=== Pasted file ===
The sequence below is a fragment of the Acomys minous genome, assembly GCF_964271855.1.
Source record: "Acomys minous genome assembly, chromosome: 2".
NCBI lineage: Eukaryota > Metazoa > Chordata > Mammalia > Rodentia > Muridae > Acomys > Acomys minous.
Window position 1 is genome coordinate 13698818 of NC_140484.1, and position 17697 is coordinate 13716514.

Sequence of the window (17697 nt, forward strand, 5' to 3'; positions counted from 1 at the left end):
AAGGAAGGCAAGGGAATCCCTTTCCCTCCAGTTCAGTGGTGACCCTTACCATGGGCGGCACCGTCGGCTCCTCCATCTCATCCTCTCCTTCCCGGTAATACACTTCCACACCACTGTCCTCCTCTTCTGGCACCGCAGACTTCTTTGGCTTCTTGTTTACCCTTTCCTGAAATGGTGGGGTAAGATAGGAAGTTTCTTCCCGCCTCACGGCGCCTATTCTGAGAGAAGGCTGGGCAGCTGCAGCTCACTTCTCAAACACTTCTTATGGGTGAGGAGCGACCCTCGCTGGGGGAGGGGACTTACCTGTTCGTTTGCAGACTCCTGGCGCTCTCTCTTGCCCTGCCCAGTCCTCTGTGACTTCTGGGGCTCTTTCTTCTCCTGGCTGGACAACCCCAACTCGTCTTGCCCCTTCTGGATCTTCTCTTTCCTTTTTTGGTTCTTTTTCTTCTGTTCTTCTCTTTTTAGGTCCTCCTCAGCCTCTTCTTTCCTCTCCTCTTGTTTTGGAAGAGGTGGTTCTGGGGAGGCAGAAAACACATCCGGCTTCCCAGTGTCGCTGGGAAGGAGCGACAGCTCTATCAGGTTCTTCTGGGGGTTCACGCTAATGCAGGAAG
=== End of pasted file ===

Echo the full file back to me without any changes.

The sequence below is a fragment of the Acomys minous genome, assembly GCF_964271855.1.
Source record: "Acomys minous genome assembly, chromosome: 2".
NCBI lineage: Eukaryota > Metazoa > Chordata > Mammalia > Rodentia > Muridae > Acomys > Acomys minous.
Window position 1 is genome coordinate 13698818 of NC_140484.1, and position 17697 is coordinate 13716514.

Sequence of the window (17697 nt, forward strand, 5' to 3'; positions counted from 1 at the left end):
AAGGAAGGCAAGGGAATCCCTTTCCCTCCAGTTCAGTGGTGACCCTTACCATGGGCGGCACCGTCGGCTCCTCCATCTCATCCTCTCCTTCCCGGTAATACACTTCCACACCACTGTCCTCCTCTTCTGGCACCGCAGACTTCTTTGGCTTCTTGTTTACCCTTTCCTGAAATGGTGGGGTAAGATAGGAAGTTTCTTCCCGCCTCACGGCGCCTATTCTGAGAGAAGGCTGGGCAGCTGCAGCTCACTTCTCAAACACTTCTTATGGGTGAGGAGCGACCCTCGCTGGGGGAGGGGACTTACCTGTTCGTTTGCAGACTCCTGGCGCTCTCTCTTGCCCTGCCCAGTCCTCTGTGACTTCTGGGGCTCTTTCTTCTCCTGGCTGGACAACCCCAACTCGTCTTGCCCCTTCTGGATCTTCTCTTTCCTTTTTTGGTTCTTTTTCTTCTGTTCTTCTCTTTTTAGGTCCTCCTCAGCCTCTTCTTTCCTCTCCTCTTGTTTTGGAAGAGGTGGTTCTGGGGAGGCAGAAAACACATCCGGCTTCCCAGTGTCGCTGGGAAGGAGCGACAGCTCTATCAGGTTCTTCTGGGGGTTCACGCTAATGCAGGAAG